Now the government decides, not the Histadrut

Shay Niv

The Open Skies decision was a slap in the face for Ofer Eini, but he needs to reserve his strength for bigger battles ahead.

1. At 10:30 pm Saturday night, the Histadrut (General Federation of Labor in Israel) announced that chairman Ofer Eini made an urgent plea to Prime Minister Benjamin Netanyahu "to avoid making a historic, harsh , and destructive decision." This statement, possibly more than anything else, tells the true story, the significance of which is much more far reaching than any aviation agreement.

People familiar with the Histadrut know that on the eve of a big strike, Eini chain smokes and waits for phone calls. His phone does not stop ringing. He is used to receiving urgent calls asking him to prevent the strike, but now, all of a sudden, the opposite has happened. He has both declared a strike and he wants to prevent it. Not only has the strike not been prevented, but the government approved the Open Skies agreement in its original format, even though the Histadrut had hoped to introduce some kind of amendment in it through negotiations.

A majority of ministers voted in favor of the agreement, even though, all morning, the Histadrut and the workers committee made hints about strikes at Ben Gurion Airport, Israel Railways, and the seaports, despite the fact that no labor dispute had been declared and such a strike would be illegal if it lasted more than a few hours in solidarity.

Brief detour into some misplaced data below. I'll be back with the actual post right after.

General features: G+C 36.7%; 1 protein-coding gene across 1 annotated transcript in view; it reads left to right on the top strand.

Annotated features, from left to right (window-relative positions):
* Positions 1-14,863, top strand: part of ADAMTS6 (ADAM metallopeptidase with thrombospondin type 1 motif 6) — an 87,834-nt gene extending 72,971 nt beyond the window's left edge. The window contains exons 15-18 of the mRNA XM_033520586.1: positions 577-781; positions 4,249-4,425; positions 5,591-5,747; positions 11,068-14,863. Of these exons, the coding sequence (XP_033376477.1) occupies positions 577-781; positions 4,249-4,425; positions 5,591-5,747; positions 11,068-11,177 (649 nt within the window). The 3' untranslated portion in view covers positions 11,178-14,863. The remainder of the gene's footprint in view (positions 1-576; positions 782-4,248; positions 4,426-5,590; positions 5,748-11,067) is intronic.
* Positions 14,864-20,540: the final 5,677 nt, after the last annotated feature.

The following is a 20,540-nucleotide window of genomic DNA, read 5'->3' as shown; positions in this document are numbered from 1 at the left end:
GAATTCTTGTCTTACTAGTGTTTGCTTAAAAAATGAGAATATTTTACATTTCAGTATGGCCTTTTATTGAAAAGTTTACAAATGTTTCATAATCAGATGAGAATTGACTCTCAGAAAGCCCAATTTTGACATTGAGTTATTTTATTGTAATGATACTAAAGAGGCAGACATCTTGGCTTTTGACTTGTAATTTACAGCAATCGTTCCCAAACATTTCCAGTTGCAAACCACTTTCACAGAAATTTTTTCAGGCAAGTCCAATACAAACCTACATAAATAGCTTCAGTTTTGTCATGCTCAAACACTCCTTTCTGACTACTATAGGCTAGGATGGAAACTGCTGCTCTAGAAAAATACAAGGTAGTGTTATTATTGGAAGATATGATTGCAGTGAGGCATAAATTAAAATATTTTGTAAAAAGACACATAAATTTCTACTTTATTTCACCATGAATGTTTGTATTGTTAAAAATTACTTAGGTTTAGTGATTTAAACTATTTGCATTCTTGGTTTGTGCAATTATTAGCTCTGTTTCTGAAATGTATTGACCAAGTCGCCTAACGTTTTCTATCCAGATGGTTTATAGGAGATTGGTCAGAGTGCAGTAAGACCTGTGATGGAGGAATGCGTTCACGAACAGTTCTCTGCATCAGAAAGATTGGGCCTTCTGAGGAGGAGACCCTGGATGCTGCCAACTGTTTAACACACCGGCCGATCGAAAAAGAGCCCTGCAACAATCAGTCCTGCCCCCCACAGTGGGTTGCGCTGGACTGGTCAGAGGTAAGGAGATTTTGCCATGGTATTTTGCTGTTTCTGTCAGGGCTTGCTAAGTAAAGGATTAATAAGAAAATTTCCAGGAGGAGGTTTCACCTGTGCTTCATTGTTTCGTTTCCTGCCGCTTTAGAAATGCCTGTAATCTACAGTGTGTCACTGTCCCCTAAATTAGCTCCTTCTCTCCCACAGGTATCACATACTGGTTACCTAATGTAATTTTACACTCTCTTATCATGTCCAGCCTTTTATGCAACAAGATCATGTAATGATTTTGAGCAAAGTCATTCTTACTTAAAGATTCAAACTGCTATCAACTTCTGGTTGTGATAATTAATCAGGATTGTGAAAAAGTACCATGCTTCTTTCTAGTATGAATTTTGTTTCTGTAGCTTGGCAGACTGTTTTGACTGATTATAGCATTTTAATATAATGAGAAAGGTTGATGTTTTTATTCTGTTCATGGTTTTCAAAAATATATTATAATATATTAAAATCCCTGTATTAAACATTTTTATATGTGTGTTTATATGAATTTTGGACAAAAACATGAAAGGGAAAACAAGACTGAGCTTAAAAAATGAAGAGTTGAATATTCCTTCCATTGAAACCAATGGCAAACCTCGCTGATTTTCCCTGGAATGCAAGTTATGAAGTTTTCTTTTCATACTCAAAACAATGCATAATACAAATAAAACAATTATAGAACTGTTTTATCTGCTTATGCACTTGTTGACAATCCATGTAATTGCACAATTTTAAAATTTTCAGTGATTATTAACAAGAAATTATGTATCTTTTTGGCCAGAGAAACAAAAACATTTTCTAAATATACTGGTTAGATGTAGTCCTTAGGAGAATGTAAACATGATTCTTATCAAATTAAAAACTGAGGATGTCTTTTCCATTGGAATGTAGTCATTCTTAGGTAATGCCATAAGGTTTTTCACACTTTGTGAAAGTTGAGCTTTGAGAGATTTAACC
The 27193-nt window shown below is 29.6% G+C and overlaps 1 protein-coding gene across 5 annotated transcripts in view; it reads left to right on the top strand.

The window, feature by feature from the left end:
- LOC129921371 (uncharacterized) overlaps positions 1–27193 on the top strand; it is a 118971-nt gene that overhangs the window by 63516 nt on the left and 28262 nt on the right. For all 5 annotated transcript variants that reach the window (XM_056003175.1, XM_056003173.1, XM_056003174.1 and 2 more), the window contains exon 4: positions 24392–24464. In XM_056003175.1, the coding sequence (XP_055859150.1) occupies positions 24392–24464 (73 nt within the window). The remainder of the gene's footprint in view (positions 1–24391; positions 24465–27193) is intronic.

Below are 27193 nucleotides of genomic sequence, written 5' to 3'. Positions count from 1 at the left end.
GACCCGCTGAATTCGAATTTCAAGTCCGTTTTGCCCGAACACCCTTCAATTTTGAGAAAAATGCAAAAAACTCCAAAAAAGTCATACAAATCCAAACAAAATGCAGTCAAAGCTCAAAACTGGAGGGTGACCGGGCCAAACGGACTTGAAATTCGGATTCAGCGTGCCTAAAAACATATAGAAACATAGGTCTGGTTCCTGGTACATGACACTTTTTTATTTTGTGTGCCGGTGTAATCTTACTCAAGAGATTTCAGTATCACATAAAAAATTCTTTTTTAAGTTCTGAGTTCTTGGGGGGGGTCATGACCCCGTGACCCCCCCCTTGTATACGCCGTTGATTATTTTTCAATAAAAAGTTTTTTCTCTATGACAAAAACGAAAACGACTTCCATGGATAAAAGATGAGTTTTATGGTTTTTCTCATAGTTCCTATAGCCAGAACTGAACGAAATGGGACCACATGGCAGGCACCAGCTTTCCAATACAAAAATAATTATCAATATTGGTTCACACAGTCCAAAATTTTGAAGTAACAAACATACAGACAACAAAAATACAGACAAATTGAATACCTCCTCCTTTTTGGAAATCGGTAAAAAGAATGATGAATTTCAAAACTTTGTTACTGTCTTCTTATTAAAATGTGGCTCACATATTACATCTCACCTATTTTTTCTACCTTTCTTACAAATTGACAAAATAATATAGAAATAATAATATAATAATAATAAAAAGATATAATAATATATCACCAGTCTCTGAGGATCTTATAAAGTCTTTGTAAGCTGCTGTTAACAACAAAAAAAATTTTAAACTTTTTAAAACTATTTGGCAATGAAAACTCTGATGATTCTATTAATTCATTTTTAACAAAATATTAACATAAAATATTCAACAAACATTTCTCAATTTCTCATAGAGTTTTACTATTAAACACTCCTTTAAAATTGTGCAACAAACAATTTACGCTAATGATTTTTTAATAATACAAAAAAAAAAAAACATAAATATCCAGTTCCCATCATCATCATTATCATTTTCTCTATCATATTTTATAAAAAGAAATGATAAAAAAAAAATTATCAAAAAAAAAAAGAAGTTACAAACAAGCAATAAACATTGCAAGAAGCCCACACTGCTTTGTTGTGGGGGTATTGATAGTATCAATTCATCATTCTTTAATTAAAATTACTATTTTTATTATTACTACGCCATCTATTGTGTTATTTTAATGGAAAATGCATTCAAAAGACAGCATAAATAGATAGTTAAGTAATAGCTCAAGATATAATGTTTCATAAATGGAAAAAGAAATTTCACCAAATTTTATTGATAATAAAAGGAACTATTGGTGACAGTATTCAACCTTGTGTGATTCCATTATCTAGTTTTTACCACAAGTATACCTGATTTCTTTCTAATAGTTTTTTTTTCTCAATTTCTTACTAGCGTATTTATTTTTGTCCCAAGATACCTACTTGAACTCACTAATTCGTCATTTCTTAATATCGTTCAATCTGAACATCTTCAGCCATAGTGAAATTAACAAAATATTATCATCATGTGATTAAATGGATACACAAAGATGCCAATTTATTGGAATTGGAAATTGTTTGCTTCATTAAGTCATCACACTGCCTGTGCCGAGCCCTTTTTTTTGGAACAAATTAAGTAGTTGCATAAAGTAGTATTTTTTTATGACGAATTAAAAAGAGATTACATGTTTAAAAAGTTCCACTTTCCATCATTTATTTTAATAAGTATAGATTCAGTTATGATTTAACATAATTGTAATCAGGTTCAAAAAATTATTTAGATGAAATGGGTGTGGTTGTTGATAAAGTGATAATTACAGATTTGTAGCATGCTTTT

There is a new government in Israel, with "a knife between its teeth", as Minister of the Economy Naftali Bennett likes to say. This is the message that Netanyahu has sent to Eini, and it was heard loud and clear. It is not about Open Skies; it is first and foremost about the state budget. Eini has been asked for public sector workers to contribute at least NIS 2 billion to reduce the deficit, and he faces more challenges down the road in the form of removal of import duties and structural changes.

We are ready for dialogue, the government is telling Eini, but we will set the rules. Eini, who, in 2009, was the architect of the Netanyahu-Barak government and the package deal for the economy, has now taken a light slap in the face.

2. Over the past couple of days, Eini has been busy analyzing the situation. Ego demands a harsh response, a show of force, and even letting loose the workers committees at the ports and Israel Railways. But the head calls for restraint. Eini knows that a general strike on this matter would play into the government's hands, especially when the public tends to believe that Open Skies will only benefit consumers.

In many ways, this is a lost cause, and it would be better for Eini to grasp the short lifeline thrown to him in the form of "dialogue" or "minor adjustments" regarding the Israeli airlines' security costs.

This is why Eini ordered a solidarity strike at Ben Gurion Airport, which will last a few hours on Tuesday. More than a solidarity strike, legally at least, he cannot do anyway. It is possible that with cold calculation, Eini will prefer to focus his efforts on the spending cuts and austerity measures in the state budget, where the public will support him, at least in part. On this playing field, he can even harden his positions, and when he calls strikes over the budget, he will also return the slap he received yesterday. This is called a tactical withdrawal to make a counterattack.

The questions are whether the head will overcome the ego, and whether Netanyahu will bother to seek a compromise even though Eini is in an inferior bargaining position.

Published by Globes [online], Israel business news - - on April 22, 2013

© Copyright of Globes Publisher Itonut (1983) Ltd. 2013

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